City leaders plant seeds to battle food insecurity in Baton Rouge

Local News

BATON ROUGE, La. (BRPROUD) — Food insecurity in Baton Rouge has been slowly climbing as high prices and low availability hit the markets. Local organizations are looking for ways to minimize the hardship with new community resources.

Residents at the East Baton Rouge Parish Housing Authority now have access to freshly grown vegetables right in their backyards.

“I have some mustard greens, I have some celery and some green beans. The best organic vegetables ever homegrown,” said resident Gladys Young.

Young was excited to be one of the first to try out the new community garden and fridge, which provides free homegrown food to residents.

“If you don’t have anything in your house you can at least come to the garden and get your stuff to go home and prepare,” she explained.

Community ‘Free-generators’ and gardens like this have been popping up more often across Baton Rouge in high-poverty areas.

“Food insecurity, COVID really exposed a lot of our vulnerabilities with the supply chain, with inflation and the amount of the increased costs of what food is costing now. They have the ability to directly impact what we’re doing right now by growing our own food, and so we want investments in our families,” said East Baton Rouge Parish Louisiana Authority CEO J. Wesley Daniels.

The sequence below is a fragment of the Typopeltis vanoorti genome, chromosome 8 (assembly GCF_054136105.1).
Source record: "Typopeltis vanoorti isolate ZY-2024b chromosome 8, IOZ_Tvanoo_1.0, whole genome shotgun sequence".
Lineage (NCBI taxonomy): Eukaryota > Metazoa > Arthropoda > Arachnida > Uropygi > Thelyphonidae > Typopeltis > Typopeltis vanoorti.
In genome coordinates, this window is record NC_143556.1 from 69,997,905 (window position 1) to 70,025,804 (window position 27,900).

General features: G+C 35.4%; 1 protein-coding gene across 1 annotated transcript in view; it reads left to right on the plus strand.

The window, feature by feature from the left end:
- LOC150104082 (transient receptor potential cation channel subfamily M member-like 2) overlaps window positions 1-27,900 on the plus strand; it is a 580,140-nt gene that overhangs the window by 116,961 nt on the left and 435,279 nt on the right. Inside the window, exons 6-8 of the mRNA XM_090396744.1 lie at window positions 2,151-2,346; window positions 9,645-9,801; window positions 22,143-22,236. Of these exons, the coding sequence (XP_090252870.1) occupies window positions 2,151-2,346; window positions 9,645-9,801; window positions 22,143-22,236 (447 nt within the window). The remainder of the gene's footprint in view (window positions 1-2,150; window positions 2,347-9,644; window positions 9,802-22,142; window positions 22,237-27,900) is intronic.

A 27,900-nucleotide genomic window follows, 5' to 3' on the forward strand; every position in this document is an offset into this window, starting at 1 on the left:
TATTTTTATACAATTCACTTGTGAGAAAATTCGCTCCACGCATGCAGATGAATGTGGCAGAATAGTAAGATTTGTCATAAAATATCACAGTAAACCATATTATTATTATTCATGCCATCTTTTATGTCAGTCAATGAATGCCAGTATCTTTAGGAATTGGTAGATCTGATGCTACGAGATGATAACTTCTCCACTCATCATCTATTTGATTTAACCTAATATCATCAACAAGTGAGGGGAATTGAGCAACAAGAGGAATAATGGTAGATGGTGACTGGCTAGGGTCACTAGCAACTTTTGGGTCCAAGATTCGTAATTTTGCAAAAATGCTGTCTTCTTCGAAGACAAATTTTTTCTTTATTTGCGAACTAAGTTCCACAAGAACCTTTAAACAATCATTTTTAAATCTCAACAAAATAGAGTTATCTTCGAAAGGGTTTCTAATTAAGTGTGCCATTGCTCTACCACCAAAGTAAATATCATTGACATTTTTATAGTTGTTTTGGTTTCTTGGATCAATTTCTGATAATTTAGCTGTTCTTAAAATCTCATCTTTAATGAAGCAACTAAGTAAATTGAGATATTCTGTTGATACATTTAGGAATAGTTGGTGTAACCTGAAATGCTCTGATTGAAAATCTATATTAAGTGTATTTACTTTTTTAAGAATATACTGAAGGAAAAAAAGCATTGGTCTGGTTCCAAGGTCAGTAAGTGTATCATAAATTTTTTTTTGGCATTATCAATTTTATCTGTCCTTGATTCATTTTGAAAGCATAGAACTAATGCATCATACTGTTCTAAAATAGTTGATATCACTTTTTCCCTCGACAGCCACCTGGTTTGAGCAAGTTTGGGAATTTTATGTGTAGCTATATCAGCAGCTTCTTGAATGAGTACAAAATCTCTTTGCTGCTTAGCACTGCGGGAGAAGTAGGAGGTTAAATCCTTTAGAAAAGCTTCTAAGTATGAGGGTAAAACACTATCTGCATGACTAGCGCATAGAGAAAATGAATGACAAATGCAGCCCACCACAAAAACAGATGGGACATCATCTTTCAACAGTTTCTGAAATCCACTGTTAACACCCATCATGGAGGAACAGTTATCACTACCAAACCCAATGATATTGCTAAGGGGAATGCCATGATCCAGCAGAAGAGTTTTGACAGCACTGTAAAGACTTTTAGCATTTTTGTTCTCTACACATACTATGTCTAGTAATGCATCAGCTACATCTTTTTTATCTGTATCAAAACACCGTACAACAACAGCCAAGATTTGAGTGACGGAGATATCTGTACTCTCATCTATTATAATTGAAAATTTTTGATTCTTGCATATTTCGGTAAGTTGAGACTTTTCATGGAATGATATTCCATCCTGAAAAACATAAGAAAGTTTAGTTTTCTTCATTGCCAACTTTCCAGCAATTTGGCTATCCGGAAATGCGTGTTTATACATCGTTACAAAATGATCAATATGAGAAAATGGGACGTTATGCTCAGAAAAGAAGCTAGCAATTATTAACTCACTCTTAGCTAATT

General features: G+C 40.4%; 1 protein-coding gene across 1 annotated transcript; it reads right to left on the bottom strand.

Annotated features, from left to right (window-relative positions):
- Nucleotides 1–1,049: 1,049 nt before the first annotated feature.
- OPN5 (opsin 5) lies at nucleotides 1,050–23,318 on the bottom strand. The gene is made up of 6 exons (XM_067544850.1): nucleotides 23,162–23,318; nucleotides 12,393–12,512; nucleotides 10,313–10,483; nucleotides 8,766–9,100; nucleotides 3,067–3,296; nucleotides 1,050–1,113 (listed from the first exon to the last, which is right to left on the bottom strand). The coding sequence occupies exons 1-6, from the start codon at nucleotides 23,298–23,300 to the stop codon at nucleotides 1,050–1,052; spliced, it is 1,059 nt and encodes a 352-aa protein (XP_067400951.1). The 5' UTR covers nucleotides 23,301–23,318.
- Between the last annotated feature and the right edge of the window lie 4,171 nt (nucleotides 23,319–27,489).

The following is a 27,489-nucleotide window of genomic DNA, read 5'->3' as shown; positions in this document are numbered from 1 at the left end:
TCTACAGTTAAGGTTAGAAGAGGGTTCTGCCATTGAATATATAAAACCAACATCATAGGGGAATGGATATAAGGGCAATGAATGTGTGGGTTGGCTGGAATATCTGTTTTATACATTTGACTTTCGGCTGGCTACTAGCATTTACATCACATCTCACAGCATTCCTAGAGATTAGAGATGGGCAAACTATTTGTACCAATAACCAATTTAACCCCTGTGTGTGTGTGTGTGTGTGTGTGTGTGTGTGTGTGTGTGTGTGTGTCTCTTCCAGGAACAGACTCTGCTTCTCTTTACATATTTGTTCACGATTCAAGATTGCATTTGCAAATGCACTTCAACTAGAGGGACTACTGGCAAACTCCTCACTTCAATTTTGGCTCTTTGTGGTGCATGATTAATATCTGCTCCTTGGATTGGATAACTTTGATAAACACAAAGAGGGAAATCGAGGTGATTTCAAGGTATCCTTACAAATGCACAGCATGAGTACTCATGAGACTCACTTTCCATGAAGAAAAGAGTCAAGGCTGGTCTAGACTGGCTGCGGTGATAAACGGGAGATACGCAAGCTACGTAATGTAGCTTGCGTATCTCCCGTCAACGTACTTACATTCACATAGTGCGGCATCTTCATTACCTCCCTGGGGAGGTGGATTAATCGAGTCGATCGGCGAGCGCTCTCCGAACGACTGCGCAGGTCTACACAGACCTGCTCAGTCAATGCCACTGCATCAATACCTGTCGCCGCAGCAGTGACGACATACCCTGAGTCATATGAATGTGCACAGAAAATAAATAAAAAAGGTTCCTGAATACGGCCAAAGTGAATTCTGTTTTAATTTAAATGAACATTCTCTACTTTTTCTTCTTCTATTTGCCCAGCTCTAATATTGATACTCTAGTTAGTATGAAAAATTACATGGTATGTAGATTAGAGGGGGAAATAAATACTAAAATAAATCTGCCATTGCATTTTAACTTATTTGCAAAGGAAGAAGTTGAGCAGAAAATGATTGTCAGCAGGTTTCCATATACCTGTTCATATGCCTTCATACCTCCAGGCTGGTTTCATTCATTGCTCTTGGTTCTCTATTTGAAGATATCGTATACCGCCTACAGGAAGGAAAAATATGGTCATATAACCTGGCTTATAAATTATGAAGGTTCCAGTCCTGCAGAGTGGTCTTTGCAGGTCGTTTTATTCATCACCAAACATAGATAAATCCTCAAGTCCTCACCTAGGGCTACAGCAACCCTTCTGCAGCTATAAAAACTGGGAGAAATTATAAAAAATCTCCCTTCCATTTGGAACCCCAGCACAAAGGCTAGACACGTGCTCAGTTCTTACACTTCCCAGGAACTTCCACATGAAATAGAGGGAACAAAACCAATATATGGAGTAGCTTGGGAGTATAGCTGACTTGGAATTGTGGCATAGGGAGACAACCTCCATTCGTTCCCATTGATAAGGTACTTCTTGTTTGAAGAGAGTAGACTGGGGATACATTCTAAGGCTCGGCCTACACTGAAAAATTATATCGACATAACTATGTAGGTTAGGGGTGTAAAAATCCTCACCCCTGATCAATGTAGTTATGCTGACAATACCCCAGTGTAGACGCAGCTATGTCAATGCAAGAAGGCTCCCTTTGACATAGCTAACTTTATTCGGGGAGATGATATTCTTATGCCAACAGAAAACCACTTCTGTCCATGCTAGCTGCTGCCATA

“It’s not going away, but we have to do our part. Little by little, community by community, resident by resident, to combat food insecurity,” said Healthy Blue Medicaid Territory Marketing Manager Kathy Victorian.

From peppers to lettuce and more, communities will have a hand in growing and maintaining these plants.

“Whatever needs to be done. I do it because I feel like if all my other residents would just blend in and help,” said Young.

People will have the opportunity to reap what they sow and blossom into seasoned gardeners.

“As they gather the yield, as they cut some of their own, not on the flowers, but also the vegetables they all bring up to the community refrigerators,” said Daniels.

Once a month residents will have the opportunity to learn more about harvesting in workshops.

“Having the refrigeration to store the produce that’s grown there. That gives us hope. That gives us love, especially around this time of the year,” added Victorian.

The impact goes beyond the crops and harvest.

“The kids are already out here before the parents, the parent comes out after they come home from work. And so you can see this is a communal effort, right? An opportunity also for our older and the elderly population,” said Young.

The new garden came right on time for people to make some of their favorite dishes for Thanksgiving.

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